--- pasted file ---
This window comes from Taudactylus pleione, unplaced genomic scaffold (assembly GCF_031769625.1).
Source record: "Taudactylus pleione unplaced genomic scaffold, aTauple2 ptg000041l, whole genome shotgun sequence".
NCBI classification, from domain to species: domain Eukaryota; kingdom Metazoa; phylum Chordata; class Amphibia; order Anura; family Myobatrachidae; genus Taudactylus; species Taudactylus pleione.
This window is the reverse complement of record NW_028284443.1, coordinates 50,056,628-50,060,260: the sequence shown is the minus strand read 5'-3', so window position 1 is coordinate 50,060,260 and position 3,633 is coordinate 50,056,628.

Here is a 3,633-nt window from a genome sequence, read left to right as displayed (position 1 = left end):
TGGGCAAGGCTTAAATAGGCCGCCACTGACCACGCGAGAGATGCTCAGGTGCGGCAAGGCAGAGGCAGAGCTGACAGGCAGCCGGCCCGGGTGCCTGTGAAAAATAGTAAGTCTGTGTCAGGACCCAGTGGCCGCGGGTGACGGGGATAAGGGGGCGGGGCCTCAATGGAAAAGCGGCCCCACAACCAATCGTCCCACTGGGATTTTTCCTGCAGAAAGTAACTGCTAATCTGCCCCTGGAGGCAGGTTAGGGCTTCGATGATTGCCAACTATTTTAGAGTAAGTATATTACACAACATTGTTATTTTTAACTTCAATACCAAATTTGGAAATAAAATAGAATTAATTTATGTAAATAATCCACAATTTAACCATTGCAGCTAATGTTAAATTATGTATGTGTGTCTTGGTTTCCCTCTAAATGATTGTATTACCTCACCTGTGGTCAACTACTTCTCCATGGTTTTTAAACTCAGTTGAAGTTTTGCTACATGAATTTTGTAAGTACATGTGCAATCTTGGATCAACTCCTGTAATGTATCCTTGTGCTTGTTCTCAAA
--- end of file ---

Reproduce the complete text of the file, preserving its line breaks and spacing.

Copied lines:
This window comes from Taudactylus pleione, unplaced genomic scaffold (assembly GCF_031769625.1).
Source record: "Taudactylus pleione unplaced genomic scaffold, aTauple2 ptg000041l, whole genome shotgun sequence".
NCBI classification, from domain to species: domain Eukaryota; kingdom Metazoa; phylum Chordata; class Amphibia; order Anura; family Myobatrachidae; genus Taudactylus; species Taudactylus pleione.
This window is the reverse complement of record NW_028284443.1, coordinates 50,056,628-50,060,260: the sequence shown is the minus strand read 5'-3', so window position 1 is coordinate 50,060,260 and position 3,633 is coordinate 50,056,628.

Here is a 3,633-nt window from a genome sequence, read left to right as displayed (position 1 = left end):
TGGGCAAGGCTTAAATAGGCCGCCACTGACCACGCGAGAGATGCTCAGGTGCGGCAAGGCAGAGGCAGAGCTGACAGGCAGCCGGCCCGGGTGCCTGTGAAAAATAGTAAGTCTGTGTCAGGACCCAGTGGCCGCGGGTGACGGGGATAAGGGGGCGGGGCCTCAATGGAAAAGCGGCCCCACAACCAATCGTCCCACTGGGATTTTTCCTGCAGAAAGTAACTGCTAATCTGCCCCTGGAGGCAGGTTAGGGCTTCGATGATTGCCAACTATTTTAGAGTAAGTATATTACACAACATTGTTATTTTTAACTTCAATACCAAATTTGGAAATAAAATAGAATTAATTTATGTAAATAATCCACAATTTAACCATTGCAGCTAATGTTAAATTATGTATGTGTGTCTTGGTTTCCCTCTAAATGATTGTATTACCTCACCTGTGGTCAACTACTTCTCCATGGTTTTTAAACTCAGTTGAAGTTTTGCTACATGAATTTTGTAAGTACATGTGCAATCTTGGATCAACTCCTGTAATGTATCCTTGTGCTTGTTCTCAAA